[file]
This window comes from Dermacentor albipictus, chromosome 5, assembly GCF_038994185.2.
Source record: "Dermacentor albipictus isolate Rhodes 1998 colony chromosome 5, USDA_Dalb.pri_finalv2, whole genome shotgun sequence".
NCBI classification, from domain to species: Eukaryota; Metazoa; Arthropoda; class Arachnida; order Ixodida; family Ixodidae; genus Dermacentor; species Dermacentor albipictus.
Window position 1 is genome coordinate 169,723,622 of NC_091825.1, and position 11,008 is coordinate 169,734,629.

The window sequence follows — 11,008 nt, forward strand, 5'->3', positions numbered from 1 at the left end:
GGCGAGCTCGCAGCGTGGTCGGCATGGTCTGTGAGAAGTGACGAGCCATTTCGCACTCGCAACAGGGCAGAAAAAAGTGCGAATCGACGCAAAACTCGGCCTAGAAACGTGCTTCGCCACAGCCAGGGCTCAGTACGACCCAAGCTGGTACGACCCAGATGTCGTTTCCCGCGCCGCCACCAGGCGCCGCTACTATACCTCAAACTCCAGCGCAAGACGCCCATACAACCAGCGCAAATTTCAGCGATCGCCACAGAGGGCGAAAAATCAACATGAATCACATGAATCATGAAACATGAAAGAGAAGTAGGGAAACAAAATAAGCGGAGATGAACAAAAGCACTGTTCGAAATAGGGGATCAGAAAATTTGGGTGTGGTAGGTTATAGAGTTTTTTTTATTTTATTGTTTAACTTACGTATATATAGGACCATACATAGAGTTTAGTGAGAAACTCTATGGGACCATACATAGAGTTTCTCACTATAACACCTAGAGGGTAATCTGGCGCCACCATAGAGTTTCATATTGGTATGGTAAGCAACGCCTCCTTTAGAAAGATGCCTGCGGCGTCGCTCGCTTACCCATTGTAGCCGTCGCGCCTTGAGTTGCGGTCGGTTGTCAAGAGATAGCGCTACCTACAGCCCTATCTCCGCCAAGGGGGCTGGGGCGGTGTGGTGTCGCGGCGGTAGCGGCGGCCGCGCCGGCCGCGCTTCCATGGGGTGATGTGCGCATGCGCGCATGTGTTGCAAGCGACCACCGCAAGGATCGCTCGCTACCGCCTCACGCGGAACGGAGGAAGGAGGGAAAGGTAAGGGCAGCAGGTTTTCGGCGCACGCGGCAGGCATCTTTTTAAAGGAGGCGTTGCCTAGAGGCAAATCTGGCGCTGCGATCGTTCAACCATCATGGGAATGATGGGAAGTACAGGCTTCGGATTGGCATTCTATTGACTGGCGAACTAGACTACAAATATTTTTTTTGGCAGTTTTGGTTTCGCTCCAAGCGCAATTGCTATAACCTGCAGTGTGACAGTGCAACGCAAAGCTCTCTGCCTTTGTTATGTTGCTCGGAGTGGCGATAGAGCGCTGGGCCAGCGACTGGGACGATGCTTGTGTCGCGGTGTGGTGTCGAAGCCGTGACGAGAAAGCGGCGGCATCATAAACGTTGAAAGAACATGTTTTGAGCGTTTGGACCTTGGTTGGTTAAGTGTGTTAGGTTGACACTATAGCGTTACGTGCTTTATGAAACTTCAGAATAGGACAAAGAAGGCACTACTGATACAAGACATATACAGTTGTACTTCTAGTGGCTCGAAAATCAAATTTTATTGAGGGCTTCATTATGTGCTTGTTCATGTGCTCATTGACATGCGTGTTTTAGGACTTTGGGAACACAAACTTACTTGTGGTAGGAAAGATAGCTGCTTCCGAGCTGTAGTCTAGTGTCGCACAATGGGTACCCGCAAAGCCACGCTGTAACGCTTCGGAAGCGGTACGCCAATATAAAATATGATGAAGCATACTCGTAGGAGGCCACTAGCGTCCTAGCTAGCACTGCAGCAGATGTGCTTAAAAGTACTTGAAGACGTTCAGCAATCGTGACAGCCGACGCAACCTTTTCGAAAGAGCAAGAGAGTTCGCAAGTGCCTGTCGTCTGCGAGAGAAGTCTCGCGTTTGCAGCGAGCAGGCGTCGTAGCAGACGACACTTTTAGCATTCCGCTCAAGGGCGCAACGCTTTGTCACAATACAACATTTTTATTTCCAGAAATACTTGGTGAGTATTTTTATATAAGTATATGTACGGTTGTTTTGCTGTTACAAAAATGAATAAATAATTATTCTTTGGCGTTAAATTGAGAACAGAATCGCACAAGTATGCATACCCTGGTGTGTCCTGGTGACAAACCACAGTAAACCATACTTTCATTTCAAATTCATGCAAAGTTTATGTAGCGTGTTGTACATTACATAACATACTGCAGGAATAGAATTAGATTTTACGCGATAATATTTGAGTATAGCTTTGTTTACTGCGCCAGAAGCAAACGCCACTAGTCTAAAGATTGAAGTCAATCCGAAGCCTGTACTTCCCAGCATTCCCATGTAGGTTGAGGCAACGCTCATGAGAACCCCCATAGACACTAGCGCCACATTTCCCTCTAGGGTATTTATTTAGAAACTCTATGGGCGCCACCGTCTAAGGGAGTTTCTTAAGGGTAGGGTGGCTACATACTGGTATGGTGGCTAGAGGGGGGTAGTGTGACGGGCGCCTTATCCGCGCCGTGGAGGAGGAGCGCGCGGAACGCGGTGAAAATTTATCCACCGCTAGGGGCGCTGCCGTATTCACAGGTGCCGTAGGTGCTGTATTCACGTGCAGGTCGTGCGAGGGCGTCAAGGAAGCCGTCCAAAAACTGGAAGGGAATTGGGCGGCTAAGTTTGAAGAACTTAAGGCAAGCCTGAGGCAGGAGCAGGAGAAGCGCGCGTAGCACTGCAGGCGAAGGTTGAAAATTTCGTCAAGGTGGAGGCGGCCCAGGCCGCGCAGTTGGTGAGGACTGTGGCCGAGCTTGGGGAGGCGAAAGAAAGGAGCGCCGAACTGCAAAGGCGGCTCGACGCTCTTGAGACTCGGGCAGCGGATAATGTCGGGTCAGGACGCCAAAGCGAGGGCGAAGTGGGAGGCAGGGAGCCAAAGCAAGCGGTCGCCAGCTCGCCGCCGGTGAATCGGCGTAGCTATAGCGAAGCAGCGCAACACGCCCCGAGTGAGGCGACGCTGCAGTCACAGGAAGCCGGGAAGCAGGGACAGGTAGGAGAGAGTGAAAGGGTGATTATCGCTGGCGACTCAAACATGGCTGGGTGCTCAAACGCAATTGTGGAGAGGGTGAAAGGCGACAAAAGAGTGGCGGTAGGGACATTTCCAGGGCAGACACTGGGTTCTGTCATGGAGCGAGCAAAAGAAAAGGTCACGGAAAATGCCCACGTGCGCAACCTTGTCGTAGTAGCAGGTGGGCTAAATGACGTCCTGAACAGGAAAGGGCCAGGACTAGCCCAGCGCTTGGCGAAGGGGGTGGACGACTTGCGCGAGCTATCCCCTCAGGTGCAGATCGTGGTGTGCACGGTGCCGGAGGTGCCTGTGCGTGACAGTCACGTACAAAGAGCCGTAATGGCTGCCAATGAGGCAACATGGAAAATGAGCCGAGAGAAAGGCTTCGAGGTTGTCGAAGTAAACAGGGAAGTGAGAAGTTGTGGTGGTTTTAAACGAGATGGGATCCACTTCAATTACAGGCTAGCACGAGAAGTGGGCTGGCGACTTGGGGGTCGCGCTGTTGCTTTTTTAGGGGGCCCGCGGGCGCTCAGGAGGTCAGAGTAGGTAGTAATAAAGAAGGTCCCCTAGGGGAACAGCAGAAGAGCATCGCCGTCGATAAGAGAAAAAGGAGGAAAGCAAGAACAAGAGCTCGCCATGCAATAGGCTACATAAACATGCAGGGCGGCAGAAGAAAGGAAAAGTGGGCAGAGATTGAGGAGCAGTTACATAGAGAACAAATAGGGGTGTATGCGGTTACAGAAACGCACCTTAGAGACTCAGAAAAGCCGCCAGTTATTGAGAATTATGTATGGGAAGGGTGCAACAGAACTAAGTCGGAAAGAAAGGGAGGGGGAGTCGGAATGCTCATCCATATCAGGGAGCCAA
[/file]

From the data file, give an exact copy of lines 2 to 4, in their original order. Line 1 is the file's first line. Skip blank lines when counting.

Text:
Source record: "Dermacentor albipictus isolate Rhodes 1998 colony chromosome 5, USDA_Dalb.pri_finalv2, whole genome shotgun sequence".
NCBI classification, from domain to species: Eukaryota; Metazoa; Arthropoda; class Arachnida; order Ixodida; family Ixodidae; genus Dermacentor; species Dermacentor albipictus.
Window position 1 is genome coordinate 169,723,622 of NC_091825.1, and position 11,008 is coordinate 169,734,629.